Oliver Ray thinks Tucson is the greatest city in the United States. He grew up in New York City and moved here with his daughter, Olivia, in 2008. He joined Patti Smith's band in 1995 and wrote songs with her until moving to Guatemala in 2005. He opened Café Aqui on South Sixth Avenue in 2010 and has a band called Saint Maybe.
What was the first concert you ever saw?
My father took me to see Madonna's Like a Virgin show at Radio City Music Hall, 1985; the Beastie Boys were the openers!
What are you listening to these days?
Dead Skeletons; Kidz Bop 17; Patti Smith's new one, Banga; the Grateful Dead.
What was the first album you owned?
My folks had a small collection of LPs. I randomly chose the Beatles' "White Album." It was pretty awe-inspiring, almost scary. ... But the first album I bought ... was Gene Simmons' 1978 solo record.
What artist, genre or musical trend does everyone seem to love, but you just don't get?
Prog-folk (Fleet Foxes, etc.), and Willie Nelson (but I just got a ticket for my girlfriend to go see him at the Fox).
What musical act, current or defunct, would you most like to see perform live?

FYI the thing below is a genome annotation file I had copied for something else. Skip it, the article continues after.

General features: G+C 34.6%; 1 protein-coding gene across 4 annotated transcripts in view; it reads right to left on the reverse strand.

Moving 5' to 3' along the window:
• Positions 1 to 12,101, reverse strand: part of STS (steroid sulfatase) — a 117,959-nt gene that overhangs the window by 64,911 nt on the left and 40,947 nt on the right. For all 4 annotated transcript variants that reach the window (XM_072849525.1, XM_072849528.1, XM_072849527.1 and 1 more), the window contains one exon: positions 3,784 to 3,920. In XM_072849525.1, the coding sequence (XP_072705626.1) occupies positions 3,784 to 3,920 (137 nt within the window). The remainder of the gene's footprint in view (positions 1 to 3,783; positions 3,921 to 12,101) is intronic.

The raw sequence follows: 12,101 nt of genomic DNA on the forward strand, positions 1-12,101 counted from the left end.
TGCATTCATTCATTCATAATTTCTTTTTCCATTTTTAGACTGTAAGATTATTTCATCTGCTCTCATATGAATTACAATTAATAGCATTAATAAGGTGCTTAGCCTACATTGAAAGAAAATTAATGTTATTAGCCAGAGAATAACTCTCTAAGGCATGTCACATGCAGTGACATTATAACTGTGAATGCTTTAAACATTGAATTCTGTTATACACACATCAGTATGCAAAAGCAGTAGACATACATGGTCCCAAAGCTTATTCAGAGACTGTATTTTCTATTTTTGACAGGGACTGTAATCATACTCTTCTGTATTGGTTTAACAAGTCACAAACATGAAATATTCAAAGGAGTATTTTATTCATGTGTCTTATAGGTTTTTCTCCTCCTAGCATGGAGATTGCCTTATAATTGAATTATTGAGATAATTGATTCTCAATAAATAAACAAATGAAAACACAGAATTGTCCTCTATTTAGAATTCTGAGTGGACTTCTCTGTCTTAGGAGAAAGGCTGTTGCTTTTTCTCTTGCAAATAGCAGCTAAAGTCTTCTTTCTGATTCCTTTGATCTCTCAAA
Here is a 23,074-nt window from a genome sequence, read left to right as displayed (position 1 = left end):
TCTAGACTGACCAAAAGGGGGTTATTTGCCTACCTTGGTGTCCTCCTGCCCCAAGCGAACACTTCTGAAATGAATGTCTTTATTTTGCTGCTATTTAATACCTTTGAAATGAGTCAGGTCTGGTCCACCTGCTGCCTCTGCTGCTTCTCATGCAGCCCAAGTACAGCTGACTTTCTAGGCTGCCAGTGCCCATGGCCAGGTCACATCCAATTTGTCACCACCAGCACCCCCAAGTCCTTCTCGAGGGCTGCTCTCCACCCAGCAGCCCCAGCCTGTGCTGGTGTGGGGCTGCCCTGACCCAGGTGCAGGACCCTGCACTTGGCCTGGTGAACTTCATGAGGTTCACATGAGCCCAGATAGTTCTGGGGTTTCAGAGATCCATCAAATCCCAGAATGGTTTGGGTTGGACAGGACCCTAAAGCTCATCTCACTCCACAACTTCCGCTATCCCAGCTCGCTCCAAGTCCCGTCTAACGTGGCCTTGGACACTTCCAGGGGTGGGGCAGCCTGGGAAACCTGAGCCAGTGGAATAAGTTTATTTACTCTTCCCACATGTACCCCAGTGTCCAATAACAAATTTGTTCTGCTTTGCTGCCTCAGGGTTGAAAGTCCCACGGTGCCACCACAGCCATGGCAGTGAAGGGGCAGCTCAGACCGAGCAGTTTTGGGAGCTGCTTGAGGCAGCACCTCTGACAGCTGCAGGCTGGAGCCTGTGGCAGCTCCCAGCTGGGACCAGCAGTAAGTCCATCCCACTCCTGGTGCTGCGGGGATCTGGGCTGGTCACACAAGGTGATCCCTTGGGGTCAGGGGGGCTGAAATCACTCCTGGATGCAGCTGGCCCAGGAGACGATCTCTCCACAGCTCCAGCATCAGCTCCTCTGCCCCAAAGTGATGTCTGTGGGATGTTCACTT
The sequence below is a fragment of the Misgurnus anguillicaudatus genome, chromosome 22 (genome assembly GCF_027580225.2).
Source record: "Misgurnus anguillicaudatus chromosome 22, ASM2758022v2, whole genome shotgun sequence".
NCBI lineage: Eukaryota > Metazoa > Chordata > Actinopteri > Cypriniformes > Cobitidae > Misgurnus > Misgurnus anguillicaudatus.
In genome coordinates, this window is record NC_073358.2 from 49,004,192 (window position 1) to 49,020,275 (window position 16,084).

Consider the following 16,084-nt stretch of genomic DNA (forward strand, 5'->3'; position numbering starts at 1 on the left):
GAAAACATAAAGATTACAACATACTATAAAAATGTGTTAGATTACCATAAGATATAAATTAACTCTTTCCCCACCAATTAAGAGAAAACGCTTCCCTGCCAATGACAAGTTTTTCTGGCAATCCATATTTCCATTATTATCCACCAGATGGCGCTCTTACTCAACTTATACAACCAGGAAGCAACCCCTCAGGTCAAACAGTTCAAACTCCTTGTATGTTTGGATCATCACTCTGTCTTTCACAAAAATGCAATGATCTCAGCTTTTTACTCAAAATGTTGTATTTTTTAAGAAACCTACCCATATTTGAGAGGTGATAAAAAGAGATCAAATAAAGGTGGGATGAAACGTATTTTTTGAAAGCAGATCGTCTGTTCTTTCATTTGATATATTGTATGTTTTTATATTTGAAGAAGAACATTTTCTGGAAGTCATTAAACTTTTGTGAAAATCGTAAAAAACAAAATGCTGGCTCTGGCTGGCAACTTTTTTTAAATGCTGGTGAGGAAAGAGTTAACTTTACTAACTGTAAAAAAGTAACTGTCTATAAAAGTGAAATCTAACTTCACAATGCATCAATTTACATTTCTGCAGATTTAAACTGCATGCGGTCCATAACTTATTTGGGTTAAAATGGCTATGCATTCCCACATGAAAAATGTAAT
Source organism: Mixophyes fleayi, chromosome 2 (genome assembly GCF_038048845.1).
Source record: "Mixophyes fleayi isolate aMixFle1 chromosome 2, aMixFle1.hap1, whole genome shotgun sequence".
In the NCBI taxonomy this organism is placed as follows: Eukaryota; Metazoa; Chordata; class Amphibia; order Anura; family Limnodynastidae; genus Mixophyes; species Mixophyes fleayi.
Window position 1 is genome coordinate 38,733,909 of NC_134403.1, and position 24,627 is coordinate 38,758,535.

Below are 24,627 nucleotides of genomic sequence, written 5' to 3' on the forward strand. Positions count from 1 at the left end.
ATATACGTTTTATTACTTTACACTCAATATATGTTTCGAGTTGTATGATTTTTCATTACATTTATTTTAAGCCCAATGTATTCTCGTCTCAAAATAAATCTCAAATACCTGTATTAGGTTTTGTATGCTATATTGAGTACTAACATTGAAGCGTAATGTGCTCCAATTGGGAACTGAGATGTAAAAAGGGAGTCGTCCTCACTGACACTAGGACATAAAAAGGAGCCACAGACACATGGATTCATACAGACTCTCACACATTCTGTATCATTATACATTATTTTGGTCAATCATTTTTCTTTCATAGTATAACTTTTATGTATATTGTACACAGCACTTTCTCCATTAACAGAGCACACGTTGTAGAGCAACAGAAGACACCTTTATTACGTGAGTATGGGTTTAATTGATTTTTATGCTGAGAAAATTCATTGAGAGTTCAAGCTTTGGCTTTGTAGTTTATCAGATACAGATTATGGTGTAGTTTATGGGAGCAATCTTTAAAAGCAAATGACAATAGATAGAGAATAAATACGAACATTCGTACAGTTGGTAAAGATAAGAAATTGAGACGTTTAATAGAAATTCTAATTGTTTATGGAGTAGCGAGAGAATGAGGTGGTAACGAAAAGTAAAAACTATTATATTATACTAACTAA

Neanderthals playing flutes made from the wing bones of swans; the Sermon on the Mount; Bach playing violin; Charley Patton on his knees playing an old Stella behind his head in a juke joint.
Musically speaking, what is your favorite guilty pleasure?
Brian Lopez and Yanni.
What song would you like to have played at your funeral?
"Dark Star" (by the Grateful Dead) into "Birdland" (by Patti Smith).
What band or artist changed your life, and how?
The Doors. I read No One Here Gets Out Alive when I was 12 and became totally obsessed with Jim Morrison and his band. ... Their fusion of dark poetry and rock 'n' roll saved me from doing what I was supposed to do.
Figurative gun to your head, what is your favorite album of all time?
L.A. Woman is a great record. But, then so is the soundtrack to Paris, Texas ...